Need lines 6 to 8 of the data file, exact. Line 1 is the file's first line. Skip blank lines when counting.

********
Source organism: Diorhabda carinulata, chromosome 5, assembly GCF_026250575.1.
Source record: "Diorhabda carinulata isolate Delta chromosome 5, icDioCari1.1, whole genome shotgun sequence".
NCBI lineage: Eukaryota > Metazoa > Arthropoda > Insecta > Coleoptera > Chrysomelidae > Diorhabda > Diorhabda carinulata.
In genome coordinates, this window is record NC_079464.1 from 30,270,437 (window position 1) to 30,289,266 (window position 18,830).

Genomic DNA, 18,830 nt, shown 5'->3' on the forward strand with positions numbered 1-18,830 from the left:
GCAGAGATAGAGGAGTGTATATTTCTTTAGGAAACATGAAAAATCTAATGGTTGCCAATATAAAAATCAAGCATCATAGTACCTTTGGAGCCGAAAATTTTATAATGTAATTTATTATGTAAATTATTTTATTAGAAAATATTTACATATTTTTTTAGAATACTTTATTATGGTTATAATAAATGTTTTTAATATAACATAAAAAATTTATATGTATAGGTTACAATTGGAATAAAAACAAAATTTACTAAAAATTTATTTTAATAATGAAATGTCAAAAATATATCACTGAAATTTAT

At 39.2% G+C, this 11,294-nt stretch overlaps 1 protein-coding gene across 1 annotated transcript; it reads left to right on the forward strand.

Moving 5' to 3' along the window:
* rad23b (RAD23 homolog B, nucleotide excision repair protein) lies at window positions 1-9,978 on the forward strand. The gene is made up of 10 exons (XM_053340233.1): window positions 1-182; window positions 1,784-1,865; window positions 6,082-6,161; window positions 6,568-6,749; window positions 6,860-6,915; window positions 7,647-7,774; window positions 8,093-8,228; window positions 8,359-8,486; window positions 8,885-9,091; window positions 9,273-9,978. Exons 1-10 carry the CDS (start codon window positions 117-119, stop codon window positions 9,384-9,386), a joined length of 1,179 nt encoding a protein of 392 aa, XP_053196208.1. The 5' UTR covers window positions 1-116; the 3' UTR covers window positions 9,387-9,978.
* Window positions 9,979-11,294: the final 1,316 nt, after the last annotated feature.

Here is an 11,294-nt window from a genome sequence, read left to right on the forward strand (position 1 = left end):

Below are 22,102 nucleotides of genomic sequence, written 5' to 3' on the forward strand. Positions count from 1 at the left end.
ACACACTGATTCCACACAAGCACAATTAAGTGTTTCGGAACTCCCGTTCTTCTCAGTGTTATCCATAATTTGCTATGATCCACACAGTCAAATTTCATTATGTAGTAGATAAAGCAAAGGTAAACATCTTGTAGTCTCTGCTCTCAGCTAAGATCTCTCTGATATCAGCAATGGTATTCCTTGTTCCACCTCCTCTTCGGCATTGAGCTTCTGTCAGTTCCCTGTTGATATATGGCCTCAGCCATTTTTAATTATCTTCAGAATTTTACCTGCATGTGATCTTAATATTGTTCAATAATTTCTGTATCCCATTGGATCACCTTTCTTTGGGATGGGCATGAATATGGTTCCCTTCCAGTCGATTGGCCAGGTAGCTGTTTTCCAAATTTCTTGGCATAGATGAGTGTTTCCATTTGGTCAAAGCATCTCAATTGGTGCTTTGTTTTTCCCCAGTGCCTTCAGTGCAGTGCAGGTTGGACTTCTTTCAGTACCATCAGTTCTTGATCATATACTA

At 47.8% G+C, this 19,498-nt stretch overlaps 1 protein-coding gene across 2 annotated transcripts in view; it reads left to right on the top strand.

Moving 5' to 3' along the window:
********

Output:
GCAGAGATAGAGGAGTGTATATTTCTTTAGGAAACATGAAAAATCTAATGGTTGCCAATATAAAAATCAAGCATCATAGTACCTTTGGAGCCGAAAATTTTATAATGTAATTTATTATGTAAATTATTTTATTAGAAAATATTTACATATTTTTTTAGAATACTTTATTATGGTTATAATAAATGTTTTTAATATAACATAAAAAATTTATATGTATAGGTTACAATTGGAATAAAAACAAAATTTACTAAAAATTTATTTTAATAATGAAATGTCAAAAATATATCACTGAAATTTAT

At 39.2% G+C, this 11,294-nt stretch overlaps 1 protein-coding gene across 1 annotated transcript; it reads left to right on the forward strand.

Moving 5' to 3' along the window: